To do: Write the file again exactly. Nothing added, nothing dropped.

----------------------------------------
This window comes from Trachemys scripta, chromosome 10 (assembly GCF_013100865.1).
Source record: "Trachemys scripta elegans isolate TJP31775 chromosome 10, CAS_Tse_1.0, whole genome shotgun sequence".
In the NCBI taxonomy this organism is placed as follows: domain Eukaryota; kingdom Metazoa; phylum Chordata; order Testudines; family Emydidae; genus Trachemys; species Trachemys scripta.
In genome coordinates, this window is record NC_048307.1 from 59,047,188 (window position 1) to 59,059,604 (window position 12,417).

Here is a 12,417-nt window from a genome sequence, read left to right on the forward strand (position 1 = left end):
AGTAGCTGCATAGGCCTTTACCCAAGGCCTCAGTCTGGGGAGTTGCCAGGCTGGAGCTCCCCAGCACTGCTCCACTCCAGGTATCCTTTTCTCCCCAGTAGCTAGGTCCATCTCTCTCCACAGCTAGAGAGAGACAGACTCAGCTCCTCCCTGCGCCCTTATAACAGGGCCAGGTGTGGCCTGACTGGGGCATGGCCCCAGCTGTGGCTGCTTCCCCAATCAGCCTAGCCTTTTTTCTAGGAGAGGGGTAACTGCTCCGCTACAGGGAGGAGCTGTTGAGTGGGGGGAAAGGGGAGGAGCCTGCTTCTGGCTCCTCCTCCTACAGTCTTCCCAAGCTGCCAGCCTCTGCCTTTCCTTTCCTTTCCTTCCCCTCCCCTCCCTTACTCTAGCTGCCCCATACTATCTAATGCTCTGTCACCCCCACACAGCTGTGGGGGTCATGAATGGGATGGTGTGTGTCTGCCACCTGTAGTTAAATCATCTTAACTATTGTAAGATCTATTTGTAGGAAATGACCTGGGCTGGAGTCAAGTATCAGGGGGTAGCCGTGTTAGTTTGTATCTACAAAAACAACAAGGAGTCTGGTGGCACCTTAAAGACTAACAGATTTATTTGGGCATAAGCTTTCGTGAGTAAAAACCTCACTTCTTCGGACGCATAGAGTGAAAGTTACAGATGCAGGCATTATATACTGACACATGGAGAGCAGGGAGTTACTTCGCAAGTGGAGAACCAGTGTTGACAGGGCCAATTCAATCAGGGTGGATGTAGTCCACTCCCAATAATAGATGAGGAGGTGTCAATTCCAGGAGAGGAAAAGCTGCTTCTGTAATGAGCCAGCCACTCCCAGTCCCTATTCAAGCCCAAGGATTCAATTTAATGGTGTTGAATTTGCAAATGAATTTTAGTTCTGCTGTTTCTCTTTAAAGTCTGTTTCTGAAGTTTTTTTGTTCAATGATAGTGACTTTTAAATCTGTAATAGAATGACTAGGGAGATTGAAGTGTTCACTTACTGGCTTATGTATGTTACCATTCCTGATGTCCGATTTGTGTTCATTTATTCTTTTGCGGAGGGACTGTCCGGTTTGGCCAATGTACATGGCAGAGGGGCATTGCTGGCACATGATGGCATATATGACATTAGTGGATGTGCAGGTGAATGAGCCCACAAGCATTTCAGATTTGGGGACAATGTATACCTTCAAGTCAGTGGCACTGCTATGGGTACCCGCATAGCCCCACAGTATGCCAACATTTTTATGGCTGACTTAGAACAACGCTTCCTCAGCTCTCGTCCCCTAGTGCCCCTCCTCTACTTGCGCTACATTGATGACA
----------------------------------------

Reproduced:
This window comes from Trachemys scripta, chromosome 10 (assembly GCF_013100865.1).
Source record: "Trachemys scripta elegans isolate TJP31775 chromosome 10, CAS_Tse_1.0, whole genome shotgun sequence".
In the NCBI taxonomy this organism is placed as follows: domain Eukaryota; kingdom Metazoa; phylum Chordata; order Testudines; family Emydidae; genus Trachemys; species Trachemys scripta.
In genome coordinates, this window is record NC_048307.1 from 59,047,188 (window position 1) to 59,059,604 (window position 12,417).

Here is a 12,417-nt window from a genome sequence, read left to right on the forward strand (position 1 = left end):
AGTAGCTGCATAGGCCTTTACCCAAGGCCTCAGTCTGGGGAGTTGCCAGGCTGGAGCTCCCCAGCACTGCTCCACTCCAGGTATCCTTTTCTCCCCAGTAGCTAGGTCCATCTCTCTCCACAGCTAGAGAGAGACAGACTCAGCTCCTCCCTGCGCCCTTATAACAGGGCCAGGTGTGGCCTGACTGGGGCATGGCCCCAGCTGTGGCTGCTTCCCCAATCAGCCTAGCCTTTTTTCTAGGAGAGGGGTAACTGCTCCGCTACAGGGAGGAGCTGTTGAGTGGGGGGAAAGGGGAGGAGCCTGCTTCTGGCTCCTCCTCCTACAGTCTTCCCAAGCTGCCAGCCTCTGCCTTTCCTTTCCTTTCCTTCCCCTCCCCTCCCTTACTCTAGCTGCCCCATACTATCTAATGCTCTGTCACCCCCACACAGCTGTGGGGGTCATGAATGGGATGGTGTGTGTCTGCCACCTGTAGTTAAATCATCTTAACTATTGTAAGATCTATTTGTAGGAAATGACCTGGGCTGGAGTCAAGTATCAGGGGGTAGCCGTGTTAGTTTGTATCTACAAAAACAACAAGGAGTCTGGTGGCACCTTAAAGACTAACAGATTTATTTGGGCATAAGCTTTCGTGAGTAAAAACCTCACTTCTTCGGACGCATAGAGTGAAAGTTACAGATGCAGGCATTATATACTGACACATGGAGAGCAGGGAGTTACTTCGCAAGTGGAGAACCAGTGTTGACAGGGCCAATTCAATCAGGGTGGATGTAGTCCACTCCCAATAATAGATGAGGAGGTGTCAATTCCAGGAGAGGAAAAGCTGCTTCTGTAATGAGCCAGCCACTCCCAGTCCCTATTCAAGCCCAAGGATTCAATTTAATGGTGTTGAATTTGCAAATGAATTTTAGTTCTGCTGTTTCTCTTTAAAGTCTGTTTCTGAAGTTTTTTTGTTCAATGATAGTGACTTTTAAATCTGTAATAGAATGACTAGGGAGATTGAAGTGTTCACTTACTGGCTTATGTATGTTACCATTCCTGATGTCCGATTTGTGTTCATTTATTCTTTTGCGGAGGGACTGTCCGGTTTGGCCAATGTACATGGCAGAGGGGCATTGCTGGCACATGATGGCATATATGACATTAGTGGATGTGCAGGTGAATGAGCCCACAAGCATTTCAGATTTGGGGACAATGTATACCTTCAAGTCAGTGGCACTGCTATGGGTACCCGCATAGCCCCACAGTATGCCAACATTTTTATGGCTGACTTAGAACAACGCTTCCTCAGCTCTCGTCCCCTAGTGCCCCTCCTCTACTTGCGCTACATTGATGACA